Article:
If anyone out there has read works by Barbara Comyns, please leave a comment
I have wanted to read Our Spoons Come from Woolworths for a long time, being intrigued by the title. I ended up loving this book beyond my abilties to articulate my feelings. Five entralling hours.
The story begins in the 1930s in England, when 21 year old Sophia Fairclough, an aspiring artist, marries against both their parents wishes, Charles, a painter of the same age. Sophia must be the mainstay of the family. Charles will not abandon his painting to take a job in the opening years of their marriage. The couple struggle along in grinding poverty, living from Sophia’s earnings as an artist model, some family help and Charles does sell an occasional painting. To Charles great horror Sophia gets pregnant. Sophia is uneducated and naive.
“I had a kind of idea if you controlled your mind and said ‘I won’t have any babies’ very hard, they most likely wouldn’t come. I thought that was what was meant by birth-control.”
When she tells her mother-in-law she is pregnant she is told she should not have trapped Charles into the responsibility of marriage so young. Things get harder and harder. The three chapters devoted to Sophia’s days in a charity hospital are very grim reading. (This is not the England of Rosa Lehmann and Rose MacAuley.) The women are given no respect. Sophia hopes Charles will love the Child but he tells Sophia he wanted a girl.
Things get interesting as Sophia has a relationship with an older man she models for. Of course it turns horribly tragic and leads to great pain for Sophia.
Sophia is just so interesting. At times I wondered if she was of normal intelligence but I think her series of mistakes arises from having very little education and no life guidance.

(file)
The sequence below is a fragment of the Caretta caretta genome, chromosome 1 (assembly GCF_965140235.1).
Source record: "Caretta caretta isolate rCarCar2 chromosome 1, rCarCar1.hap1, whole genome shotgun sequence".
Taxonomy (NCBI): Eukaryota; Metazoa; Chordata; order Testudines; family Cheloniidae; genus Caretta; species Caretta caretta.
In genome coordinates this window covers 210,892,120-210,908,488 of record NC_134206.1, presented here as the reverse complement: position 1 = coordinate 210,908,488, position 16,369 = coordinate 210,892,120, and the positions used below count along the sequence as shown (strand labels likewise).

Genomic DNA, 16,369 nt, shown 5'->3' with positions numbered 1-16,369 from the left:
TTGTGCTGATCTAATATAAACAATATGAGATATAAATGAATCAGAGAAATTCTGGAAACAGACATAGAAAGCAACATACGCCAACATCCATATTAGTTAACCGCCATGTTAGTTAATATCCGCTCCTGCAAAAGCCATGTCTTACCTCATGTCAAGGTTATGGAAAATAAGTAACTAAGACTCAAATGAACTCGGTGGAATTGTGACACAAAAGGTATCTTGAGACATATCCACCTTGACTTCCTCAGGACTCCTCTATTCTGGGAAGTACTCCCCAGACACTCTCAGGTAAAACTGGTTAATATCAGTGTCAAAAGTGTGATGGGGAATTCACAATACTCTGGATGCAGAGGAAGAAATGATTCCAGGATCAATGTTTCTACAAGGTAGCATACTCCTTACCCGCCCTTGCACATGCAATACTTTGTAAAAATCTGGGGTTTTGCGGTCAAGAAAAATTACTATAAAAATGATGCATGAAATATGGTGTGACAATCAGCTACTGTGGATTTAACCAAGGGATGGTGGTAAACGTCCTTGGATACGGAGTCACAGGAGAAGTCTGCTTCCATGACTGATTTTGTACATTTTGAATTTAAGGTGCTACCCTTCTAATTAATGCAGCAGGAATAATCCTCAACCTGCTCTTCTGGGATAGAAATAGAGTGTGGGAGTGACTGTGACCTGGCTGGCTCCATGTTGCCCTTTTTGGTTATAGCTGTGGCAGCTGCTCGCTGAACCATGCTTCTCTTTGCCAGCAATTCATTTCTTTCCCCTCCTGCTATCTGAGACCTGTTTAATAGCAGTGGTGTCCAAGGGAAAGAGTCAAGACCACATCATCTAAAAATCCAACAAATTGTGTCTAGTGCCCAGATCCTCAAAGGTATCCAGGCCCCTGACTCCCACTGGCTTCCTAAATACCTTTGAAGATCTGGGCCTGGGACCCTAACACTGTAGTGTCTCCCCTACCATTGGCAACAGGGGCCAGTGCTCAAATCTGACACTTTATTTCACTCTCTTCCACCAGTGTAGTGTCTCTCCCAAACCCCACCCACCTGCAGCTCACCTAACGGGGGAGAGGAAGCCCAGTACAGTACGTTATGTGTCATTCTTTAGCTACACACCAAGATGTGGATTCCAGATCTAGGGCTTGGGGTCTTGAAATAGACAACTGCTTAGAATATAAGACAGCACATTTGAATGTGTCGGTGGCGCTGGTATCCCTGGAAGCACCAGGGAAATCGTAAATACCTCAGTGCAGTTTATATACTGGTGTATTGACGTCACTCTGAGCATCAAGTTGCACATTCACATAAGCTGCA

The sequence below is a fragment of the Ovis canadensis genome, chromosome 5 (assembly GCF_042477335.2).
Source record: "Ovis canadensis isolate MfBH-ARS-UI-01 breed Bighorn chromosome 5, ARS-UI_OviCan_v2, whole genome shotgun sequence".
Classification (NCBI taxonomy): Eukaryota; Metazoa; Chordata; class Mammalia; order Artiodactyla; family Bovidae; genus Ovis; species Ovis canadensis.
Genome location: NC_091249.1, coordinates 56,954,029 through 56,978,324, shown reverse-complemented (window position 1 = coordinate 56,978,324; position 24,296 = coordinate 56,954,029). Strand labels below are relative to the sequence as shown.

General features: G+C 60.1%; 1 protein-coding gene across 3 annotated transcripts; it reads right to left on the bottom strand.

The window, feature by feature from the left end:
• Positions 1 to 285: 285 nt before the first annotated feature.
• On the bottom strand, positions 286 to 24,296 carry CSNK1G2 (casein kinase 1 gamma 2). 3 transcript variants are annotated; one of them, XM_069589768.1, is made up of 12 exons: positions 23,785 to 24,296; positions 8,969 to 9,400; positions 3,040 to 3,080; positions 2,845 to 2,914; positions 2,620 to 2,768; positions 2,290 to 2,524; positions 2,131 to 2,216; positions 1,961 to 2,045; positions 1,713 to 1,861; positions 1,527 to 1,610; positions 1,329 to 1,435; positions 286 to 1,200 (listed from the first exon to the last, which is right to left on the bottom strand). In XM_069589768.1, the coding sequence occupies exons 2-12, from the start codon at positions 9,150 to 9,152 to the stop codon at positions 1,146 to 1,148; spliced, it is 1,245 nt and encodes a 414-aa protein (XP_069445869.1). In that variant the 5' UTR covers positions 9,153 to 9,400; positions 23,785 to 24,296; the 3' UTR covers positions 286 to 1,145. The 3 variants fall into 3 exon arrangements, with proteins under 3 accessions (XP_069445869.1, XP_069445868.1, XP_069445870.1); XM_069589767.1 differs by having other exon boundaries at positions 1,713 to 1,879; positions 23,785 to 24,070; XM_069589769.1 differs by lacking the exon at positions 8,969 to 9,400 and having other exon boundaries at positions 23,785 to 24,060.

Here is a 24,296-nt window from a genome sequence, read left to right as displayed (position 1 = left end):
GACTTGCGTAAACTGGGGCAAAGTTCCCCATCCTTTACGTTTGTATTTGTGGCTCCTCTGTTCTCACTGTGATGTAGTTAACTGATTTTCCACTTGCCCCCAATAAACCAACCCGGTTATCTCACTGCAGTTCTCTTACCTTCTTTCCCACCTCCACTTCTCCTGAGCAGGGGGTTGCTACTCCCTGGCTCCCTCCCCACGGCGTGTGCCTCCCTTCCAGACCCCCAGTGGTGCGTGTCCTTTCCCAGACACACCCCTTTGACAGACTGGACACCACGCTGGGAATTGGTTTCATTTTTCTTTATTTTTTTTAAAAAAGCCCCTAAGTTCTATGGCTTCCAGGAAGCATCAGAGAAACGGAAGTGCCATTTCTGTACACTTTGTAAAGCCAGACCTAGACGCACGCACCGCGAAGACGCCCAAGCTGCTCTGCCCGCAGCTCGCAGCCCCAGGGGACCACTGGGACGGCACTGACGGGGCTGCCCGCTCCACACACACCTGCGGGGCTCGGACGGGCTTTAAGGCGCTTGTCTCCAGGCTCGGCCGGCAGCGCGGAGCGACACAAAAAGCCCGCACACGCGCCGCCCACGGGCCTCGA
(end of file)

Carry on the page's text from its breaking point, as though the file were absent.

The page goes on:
The novel may not seem it at first but it is a highly sophisticated work of literary art. Sophia is a brilliant character, a master’s creation.
Things end up wonderfully for Sophia, who you feel great empathy for. The final two pages are a great joy to read. I almost yelled out “I love it” I was so happy for Sophia.
I was said to learn, as far as I can tell, that none of her other 10 novels are available as Kindles.
To biographers looking for a subject, Barbara Comyns might be a good pick
BARBARA COMYNS (1909–1992) was born in Bidford-on-Avon, in the English county of Warwickshire, one of six children of an increasingly unsuccessful Birmingham brewer. Living on the run-down but romantic family estate and receiving her education from governesses, she began to write and illustrate stories at the age of ten. After her father’s death, she attended art school in London and married a painter, with whom she had two children she supported by trading antiques and classic cars, modeling, breeding poodles, and renovating apartments. A second marriage, to Richard Comyns Carr, who worked in the Foreign Office, took place during World War II. Comyns wrote her first book, Sisters by a River (1947), a series of sketches based on her childhood, while living in the country to escape the Blitz, which is also when she made an initial sketch for The Vet’s Daughter (available as an NYRB Classic). This, however, she put aside to complete Our Spoons Came from Woolworths (1950) and Who Was Changed and Who Was Dead (1954). The Vet’s Daughter was published in 1959. Among Comyns’s other books are the novels The Skin Chairs (1962) and The Juniper Tree (1985; forthcoming from NYRB Classics), and Out of the Red into the Blue (1960), a work of nonfiction about Spain, where she lived for eighteen years. From New York Review of Books